The operative part of the ICOE report said that “war crimes, serious human rights violations and violations of domestic law took place during the security operations between August 25 and September 5, 2017. Although serious crimes and violations were committed by multiple actors, there are reasonable grounds to believe that members of Myanmar’s security forces were involved”. It further added, “the killing of innocent villagers and destruction of their homes were committed by some members of Myanmar’s security forces through disproportionate use of force during internal armed conflict”.
However, the ICOE held there was “insufficient evidence to argue, much less conclude that the crimes committed were undertaken with the intent to destroy, in whole or in part, a national, ethnical, racial religious group, or with any other requisite mental state for the international crime of genocide”.
Even if Suu Kyi wants to bring to book troops involved in serious crimes against the Rohingyas, there are constitutional limitations. The 2008 constitution legitimised the military’s Presence in the legislature and governance. One-fourth of the seats in Parliament are reserved for the army as also three key ministries—home, defence and border affairs. The army agreed to the creation of an extra-constitutional position of state counsellor (de facto head of state) to accommodate Suu Kyi at the top of the state structure as she was not eligible to be elected president because of her marriage to a foreigner.
So her government seems to have adopted tokenism as the best option. For instance, seven soldiers jailed for 10 years for killing 10 Muslim men and boys in the village of Inn Din were released last November after serving only a year of imprisonment. This was in sharp contrast to two Myanmar journalists who exposed the killings—they spent a longer time in jail.
While western opinion-makers castigated her for defending the “genocidal” actions of the army, it endeared her at home to the armed forces and the conservative Therawada Buddhist population, which has shown strong anti-Muslim and xenophobic sentiments.
During the 2010-15 rule of the pro-army Union Solidarity and Development Party, the Thein Sein government restored media freedom and released most of the political prisoners and constituted the State Human Rights Commission. However, it also saw some of the worst anti-Muslim riots by Buddhist extremist elements, particularly against the Rohingyas in Rakhine state, under the benign watch of law-enforcing agencies controlled by the army. There were as many as five anti-Muslim riots in which 282 people, mostly Rohingya men, women and children, were killed.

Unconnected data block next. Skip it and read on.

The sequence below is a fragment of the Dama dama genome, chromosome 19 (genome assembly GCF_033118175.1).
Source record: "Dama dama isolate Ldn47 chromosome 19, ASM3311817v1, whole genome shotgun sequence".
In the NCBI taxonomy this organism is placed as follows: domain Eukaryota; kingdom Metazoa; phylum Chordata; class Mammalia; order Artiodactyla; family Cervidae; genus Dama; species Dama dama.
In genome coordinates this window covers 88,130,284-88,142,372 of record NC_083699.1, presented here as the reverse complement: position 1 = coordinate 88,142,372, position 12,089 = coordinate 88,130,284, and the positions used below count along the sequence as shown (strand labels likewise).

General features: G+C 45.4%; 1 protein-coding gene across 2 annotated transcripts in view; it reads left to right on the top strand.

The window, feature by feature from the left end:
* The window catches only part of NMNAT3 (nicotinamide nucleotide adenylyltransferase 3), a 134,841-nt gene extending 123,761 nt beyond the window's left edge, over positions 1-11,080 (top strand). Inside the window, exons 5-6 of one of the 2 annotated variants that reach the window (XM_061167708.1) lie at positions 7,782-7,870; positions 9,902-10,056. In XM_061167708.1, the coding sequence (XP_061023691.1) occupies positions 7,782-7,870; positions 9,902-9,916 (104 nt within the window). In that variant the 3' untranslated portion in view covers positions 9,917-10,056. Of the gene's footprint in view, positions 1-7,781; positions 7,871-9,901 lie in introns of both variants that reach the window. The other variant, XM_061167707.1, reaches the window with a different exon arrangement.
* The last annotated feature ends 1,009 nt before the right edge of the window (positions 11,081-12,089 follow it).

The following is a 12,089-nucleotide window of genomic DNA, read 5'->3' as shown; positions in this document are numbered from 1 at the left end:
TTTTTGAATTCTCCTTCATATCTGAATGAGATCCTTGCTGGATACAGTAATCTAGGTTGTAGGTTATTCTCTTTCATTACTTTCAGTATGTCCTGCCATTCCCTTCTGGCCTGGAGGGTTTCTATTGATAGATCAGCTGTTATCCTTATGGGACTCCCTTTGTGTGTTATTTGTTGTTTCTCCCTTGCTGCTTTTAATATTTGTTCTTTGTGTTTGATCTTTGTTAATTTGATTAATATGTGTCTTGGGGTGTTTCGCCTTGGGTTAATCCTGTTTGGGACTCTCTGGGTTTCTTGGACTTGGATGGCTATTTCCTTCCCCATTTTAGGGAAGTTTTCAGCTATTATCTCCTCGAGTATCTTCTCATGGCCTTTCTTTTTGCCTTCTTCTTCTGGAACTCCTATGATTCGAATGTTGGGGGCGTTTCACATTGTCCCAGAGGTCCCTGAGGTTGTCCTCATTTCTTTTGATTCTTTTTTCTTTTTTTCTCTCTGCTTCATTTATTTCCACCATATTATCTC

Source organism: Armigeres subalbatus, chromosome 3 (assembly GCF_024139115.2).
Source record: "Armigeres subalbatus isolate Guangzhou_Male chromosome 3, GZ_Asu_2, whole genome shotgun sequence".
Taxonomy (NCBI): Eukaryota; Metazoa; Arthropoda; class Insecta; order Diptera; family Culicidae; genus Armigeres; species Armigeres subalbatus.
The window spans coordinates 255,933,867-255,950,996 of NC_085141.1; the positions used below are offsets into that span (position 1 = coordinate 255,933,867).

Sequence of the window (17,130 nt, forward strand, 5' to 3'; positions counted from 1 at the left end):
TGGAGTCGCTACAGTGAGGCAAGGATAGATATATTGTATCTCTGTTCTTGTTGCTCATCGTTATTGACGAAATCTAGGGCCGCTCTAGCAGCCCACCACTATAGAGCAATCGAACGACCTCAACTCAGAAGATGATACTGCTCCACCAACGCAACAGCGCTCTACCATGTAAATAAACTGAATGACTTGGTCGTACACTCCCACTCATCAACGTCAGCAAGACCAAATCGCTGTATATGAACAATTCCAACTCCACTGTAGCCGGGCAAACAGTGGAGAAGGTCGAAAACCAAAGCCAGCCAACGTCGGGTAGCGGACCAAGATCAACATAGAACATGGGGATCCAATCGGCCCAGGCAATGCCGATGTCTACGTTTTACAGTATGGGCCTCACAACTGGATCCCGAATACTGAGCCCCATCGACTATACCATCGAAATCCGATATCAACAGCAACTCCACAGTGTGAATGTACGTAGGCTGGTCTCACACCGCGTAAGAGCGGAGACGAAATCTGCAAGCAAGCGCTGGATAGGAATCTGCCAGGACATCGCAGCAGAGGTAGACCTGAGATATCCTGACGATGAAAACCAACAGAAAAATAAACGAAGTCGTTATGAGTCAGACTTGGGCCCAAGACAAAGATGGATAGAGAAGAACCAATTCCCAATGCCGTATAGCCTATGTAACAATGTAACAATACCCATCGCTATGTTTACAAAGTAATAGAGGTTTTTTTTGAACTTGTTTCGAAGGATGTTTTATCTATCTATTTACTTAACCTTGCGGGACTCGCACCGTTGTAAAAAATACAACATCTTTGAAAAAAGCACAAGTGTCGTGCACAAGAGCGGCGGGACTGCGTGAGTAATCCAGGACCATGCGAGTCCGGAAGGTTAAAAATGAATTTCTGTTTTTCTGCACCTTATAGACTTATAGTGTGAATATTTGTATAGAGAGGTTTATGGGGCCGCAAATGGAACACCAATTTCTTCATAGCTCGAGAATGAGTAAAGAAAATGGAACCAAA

The Thein Sein government disenfranchised Muslims prior to the 2015 general election. Although the NLD led by Suu Kyi had enjoyed the support of Muslims, it maintained a studied silence on the issue and did not field any Muslim candidate when it won a thumping majority in the parliamentary poll in 2015. This showed that Suu Kyi, despite her nationwide popularity, is extremely cautious in handling the Rohingya issue for fear of backlash from the Buddhist population. With a general election due at the end of the year, Suu Kyi is unlikely to embark on any radical action on the Rohingya issue lest it affects the NLD’s poll prospects. In the long term, the Rohingyas’ plight cannot be ameliorated unless their status as citizens of Myanmar is recognised. This would require amending the Burma Citizenship, Law, 1982, to include them among the officially recognised indigenous ethnic groups. As the present list recognises only eight other ethnic groups, a million-plus Rohingyas have been rendered stateless. Unless they are recognised as citizens, it will be difficult to absorb them in the national mainstream.
Both the EU and the US, who generally spearhead human rights campaigns in international forums, have reacted cautiously to the ICJ ruling, perhaps because they understand the constraints under which Suu Kyi is functioning.
The Office of the UN Special Adviser on the Prevention of Genocide (OSAPG) uses an eight-category analysis framework to determine whether there may be a risk of genocide in a given situation. If Myanmar’s justice system strictly goes by OSAPG norms, probably many members of the Tatmadaw will be found guilty of committing genocide against the Rohingyas.
But unless the whole nation wills itself to do justice, it will be a Himalay-an task for Aung San Suu Kyi, despite her national popularity and acceptance by the Tatmadaw, to bring the guilty to book in the near future. So the Roh-ingyas run the risk of joining the long list of victims of unpunished genocides across the world.
However, internationalisation of the Rohingya issue will, hopefully, hasten constitutional reform in Myanmar to free democracy from Tatmadaw fetters. It could also amend citizenship and electoral laws so that stateless persons and minorities enjoy equal rights as citizens of Myanmar.
—The writer is a military intelligence specialist on South Asia, associated with the Chennai Centre for China Studies and the International Law and Strategic Studies Institute
Lead pic: Aung San Suu Kyi at the ICJ, presenting Myanmar’s case on the Rohingyas/Photo: ICJ